August 27, 1999

Researcher on the trail of hepatitis B’s knack for cellular shenanigans

Featured Image

Youngchang Kim, Ph.D., hopes his work will shed light on how hepatitis B contributes to malignancy.
(photo by Anne Rayner)

Researcher on the trail of hepatitis B's knack for cellular shenanigans

The American Cancer Society has awarded a $375,000, three-year grant to support a Vanderbilt University Medical Center biochemist's study of an important protein used by the hepatitis B virus to "hijack" its host's cellular machinery for its own genetic purposes.

Infection by the hepatitis B virus is associated with the development of liver cancer, an often deadly malignancy that will affect an estimated 14,500 people in the United States this year, according to the ACS.

Though his research is not directly involved with the development of liver cancer, Youngchang Kim, Ph.D., said he hopes his work will shed light on a part of the complicated process through which hepatitis B contributes to malignancy.

"My work doesn't look directly at how this protein causes cancer but rather seeks to answer very fundamental questions," said Kim, assistant professor of Biochemistry and a member of the Vanderbilt-Ingram Cancer Center.

"A lot of study needs to be done to know exactly how hepatitis B invades mammalian cells, replicates and causes cancer. The protein that I am studying, called pX, is one of the cancer-causing proteins involved in cancer development. We still don't know exactly how this process occurs. It is very complicated."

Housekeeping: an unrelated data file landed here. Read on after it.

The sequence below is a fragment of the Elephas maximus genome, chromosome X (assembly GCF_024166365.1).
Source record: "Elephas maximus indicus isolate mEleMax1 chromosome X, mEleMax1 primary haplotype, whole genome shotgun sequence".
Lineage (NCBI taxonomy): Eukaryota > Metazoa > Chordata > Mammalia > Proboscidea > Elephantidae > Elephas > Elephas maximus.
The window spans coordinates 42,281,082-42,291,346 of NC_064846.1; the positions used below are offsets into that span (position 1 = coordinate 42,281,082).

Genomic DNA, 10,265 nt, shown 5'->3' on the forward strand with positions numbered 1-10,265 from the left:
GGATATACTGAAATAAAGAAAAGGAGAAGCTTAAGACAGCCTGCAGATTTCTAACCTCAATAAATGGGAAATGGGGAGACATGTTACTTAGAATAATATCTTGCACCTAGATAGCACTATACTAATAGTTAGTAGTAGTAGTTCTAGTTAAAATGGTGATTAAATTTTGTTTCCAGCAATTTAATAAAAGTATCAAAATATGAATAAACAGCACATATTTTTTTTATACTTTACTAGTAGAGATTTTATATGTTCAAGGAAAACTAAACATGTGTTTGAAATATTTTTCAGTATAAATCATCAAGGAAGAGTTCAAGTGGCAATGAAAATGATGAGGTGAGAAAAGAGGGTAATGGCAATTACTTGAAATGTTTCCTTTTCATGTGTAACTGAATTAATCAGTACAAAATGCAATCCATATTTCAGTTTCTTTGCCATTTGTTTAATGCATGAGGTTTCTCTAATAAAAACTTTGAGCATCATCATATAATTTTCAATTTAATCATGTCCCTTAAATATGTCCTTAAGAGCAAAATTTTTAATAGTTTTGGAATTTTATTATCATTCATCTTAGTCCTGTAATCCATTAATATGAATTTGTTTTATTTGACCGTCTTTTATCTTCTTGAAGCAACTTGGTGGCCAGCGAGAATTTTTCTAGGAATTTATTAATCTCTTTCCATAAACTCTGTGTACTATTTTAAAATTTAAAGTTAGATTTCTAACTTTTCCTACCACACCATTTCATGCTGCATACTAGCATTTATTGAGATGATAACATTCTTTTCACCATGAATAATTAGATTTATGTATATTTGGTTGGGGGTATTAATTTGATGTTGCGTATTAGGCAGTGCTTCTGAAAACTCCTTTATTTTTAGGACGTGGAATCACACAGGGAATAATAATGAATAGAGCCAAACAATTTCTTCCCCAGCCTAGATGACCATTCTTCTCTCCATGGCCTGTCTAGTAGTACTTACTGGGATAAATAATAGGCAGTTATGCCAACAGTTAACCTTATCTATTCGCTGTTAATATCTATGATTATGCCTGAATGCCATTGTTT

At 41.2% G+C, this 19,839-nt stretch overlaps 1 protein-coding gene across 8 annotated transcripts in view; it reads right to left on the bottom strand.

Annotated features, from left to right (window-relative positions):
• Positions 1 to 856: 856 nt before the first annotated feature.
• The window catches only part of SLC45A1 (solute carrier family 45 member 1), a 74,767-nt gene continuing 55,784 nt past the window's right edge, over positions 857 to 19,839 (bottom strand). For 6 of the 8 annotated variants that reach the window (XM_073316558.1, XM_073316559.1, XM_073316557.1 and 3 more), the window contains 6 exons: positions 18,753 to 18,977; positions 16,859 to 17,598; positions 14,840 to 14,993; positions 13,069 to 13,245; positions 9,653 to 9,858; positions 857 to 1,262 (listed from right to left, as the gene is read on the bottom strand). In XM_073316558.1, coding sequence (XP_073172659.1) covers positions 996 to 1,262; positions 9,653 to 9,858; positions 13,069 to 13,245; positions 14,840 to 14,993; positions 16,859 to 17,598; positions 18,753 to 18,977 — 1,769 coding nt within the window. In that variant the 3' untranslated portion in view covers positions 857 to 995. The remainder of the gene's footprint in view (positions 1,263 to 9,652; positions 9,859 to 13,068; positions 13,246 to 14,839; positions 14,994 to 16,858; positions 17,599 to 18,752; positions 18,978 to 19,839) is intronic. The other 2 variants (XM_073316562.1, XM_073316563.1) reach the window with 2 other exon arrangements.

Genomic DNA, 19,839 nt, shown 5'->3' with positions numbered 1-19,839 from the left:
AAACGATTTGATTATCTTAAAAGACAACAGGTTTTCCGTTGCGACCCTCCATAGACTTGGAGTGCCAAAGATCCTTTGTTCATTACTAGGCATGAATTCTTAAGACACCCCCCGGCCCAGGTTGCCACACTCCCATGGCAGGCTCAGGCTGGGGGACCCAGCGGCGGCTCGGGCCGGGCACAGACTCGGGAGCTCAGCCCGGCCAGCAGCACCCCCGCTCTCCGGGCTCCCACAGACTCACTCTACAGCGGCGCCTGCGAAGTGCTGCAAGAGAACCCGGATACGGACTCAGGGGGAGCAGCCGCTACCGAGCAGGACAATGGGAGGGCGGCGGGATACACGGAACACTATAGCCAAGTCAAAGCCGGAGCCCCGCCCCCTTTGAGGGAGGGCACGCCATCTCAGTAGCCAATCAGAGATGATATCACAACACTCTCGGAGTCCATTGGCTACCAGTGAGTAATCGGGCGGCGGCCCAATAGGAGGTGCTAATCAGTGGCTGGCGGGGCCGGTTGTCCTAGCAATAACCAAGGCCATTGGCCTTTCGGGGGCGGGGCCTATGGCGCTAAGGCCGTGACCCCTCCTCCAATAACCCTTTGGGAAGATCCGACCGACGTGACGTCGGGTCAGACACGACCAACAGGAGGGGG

The hepatitis B virus spreads through blood, sex or from mother to child at birth. About 200,000 Americans are diagnosed with hepatitis B infection each year. A vaccine to prevent infection became available in 1991.

Specifically, Kim is using a method called X-ray crystallography to learn more about a protein in the hepatitis B virus and how it interacts with a family of proteins inside a mammalian cell. This protein, pX, is known as a transcription factor because it is involved in the process of "reading" the genetic instructions contained in the DNA.

When the hepatitis B virus enters a mammalian cell, the virus uses the cell's DNA transcription machinery to regulate its own genes. However, PX cannot bind directly to the cell's DNA, so it "hijacks" a family of transcription factors in the cell that do recognize and bind to a specific section of DNA.

Kim's research is focused on how that interaction takes place. He uses X-ray crystallography, a computer-assisted technique that produces three-dimensional images of structures at the atomic level, to show exactly how the proteins are interacting with each other.

"By determining the three-dimensional structure of the virus protein and by defining the nature of its interaction with the cellular proteins, Dr. Kim's work could ultimately contribute to the design of drugs that would effectively block that process and thus prevent liver cancer," said Dr. Ralph Vogler, Scientific Director for the ACS' Extramural Grants Program. "Liver cancer is increasing at an alarming rate in the United States, and basic research such as Dr. Kim's is essential for the development of prevention techniques."